Just recently I received a query relating to my article on the Dandré-Levitoff Russian Ballet published in Dance Research in 2011. In that article I mentioned that there were some ancillary activities associated with the Sydney season of the company’s tour and noted that ‘a demonstration of the Cecchetti technique took place in conjunction with Sydney ballet teacher Richard White’.
‘Who was Richard White?’ was the query.
I didn’t go into the Richard White episode in detail in the Dance Research piece as it was something of a side issue to the main thrust of the article. However, in response to the query and after a bit of delving into old newspapers I can add that Richard White ran a ‘dancing academy’ in Sydney and advertised it variously including as ‘Sydney’s outstanding School for classical ballet, rhythm, tap, musical comedy and ballroom’ and as ‘Australia’s Foremost School’ . In other advertisements he describes himself as ‘Ballet Master to J. C. Williamson Ltd and Prince Edward Theatre’. [See note below for further explanation of the advertisement reproduced above.]
From contemporary newspaper articles Richard White appears to have been a very proactive gentleman. He produced a range of entertainments using pupils from his school, was the dance adjudicator at various eisteddfods, ran a Musical Comedy and Revue Club and his Richard White Girls danced prior to film showings at the now demolished Prince Edward Theatre in Sydney. One of his shows is reported to have included ‘a great variety of Work including tap, character and symbolic dancing as well as pure ballet in “The Birthday of the Infanta”.
But in terms of the Cecchetti demonstration during the Sydney season of the Dandré-Levitoff Russian Ballet, I suspect it was his assistant, Jocelyn Yeo, who contributed most to the event. She had arrived from London at some earlier stage and was White’s ‘associate ballet teacher’ according to contemporary reports, although she too seems to have been extraordinarily proactive.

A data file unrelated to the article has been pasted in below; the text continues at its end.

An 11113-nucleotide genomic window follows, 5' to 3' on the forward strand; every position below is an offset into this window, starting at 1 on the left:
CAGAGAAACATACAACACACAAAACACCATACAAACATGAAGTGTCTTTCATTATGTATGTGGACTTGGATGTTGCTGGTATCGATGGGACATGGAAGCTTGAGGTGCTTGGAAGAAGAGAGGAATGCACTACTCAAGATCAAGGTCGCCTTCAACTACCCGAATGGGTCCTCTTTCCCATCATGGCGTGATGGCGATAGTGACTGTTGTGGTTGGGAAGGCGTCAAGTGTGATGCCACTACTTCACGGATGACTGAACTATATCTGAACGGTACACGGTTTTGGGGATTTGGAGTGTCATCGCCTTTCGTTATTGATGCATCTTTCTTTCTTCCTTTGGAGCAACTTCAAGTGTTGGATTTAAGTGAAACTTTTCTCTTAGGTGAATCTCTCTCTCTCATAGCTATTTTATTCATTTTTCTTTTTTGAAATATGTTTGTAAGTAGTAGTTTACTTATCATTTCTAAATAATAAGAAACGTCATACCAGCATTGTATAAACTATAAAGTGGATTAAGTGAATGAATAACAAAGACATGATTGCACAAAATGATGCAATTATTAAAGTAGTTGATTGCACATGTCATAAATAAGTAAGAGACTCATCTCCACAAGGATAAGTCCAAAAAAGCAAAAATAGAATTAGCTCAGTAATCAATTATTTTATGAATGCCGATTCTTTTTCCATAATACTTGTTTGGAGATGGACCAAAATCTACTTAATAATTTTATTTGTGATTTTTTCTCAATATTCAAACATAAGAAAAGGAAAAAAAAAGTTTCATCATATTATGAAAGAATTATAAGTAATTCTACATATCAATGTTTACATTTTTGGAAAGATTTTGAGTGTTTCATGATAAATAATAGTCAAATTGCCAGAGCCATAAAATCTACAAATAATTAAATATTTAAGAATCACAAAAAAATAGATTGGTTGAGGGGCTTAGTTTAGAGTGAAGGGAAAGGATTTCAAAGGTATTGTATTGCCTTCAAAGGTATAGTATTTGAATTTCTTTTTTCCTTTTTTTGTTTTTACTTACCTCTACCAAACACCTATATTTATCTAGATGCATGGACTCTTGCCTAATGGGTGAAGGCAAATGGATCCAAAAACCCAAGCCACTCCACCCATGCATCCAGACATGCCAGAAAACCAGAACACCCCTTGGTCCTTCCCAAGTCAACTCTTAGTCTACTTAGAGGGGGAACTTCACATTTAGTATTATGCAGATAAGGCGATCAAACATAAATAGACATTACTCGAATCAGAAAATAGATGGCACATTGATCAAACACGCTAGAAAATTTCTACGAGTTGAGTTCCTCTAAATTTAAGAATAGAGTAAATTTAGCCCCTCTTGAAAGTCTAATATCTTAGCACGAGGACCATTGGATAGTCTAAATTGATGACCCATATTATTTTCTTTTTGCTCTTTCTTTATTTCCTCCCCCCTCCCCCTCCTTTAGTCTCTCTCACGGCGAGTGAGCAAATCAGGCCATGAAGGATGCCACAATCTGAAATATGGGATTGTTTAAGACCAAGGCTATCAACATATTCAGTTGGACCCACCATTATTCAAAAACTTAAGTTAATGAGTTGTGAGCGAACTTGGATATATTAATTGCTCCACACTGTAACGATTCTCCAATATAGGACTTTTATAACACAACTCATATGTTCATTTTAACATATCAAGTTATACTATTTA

On the occasion of the Cecchetti demonstration she joined members of the Dandré-Levitoff Russian Ballet to demonstrate the technique. According to Alan Brissenden and Keith Glennon in their book Australia Dances (still the most useful book on Australian dance history to have been published in recent years), Yeo had trained with Margaret Craske before coming to Australia. The Australian Women’s Weekly of 3 November 1934 tells us she was a ‘soloist from the Diaghileff Russian Ballet’ and ‘was also with the famous Anton Dolin Company’. The short Women’s Weekly story goes on to explain that she was ‘a fully accredited teacher of the Cecchetti method of the classical ballet—the method adopted by such famous dancers as Pavlova, Dolin, Idkzowski [sic], Baronova and others’ and that she was ‘a member of the Imperial Society of Teachers of Dancing, London, and passed the intermediate and advanced examinations in classical ballet with honors’.
Those with a greater knowledge of the history of Cecchetti work in Australia than I may be able to add more about Yeo and/or White.
NOTE: The scanned advertisement reproduced above has been taken from a poor quality source. It comes from The Sydney Morning Herald, 2 March 1935, p. 3 and can be viewed on Trove by using those details in the search box of the digitised newspaper section.
Michelle Potter, 26 February 2013
‘It brought back so many memories’—Jill Sykes
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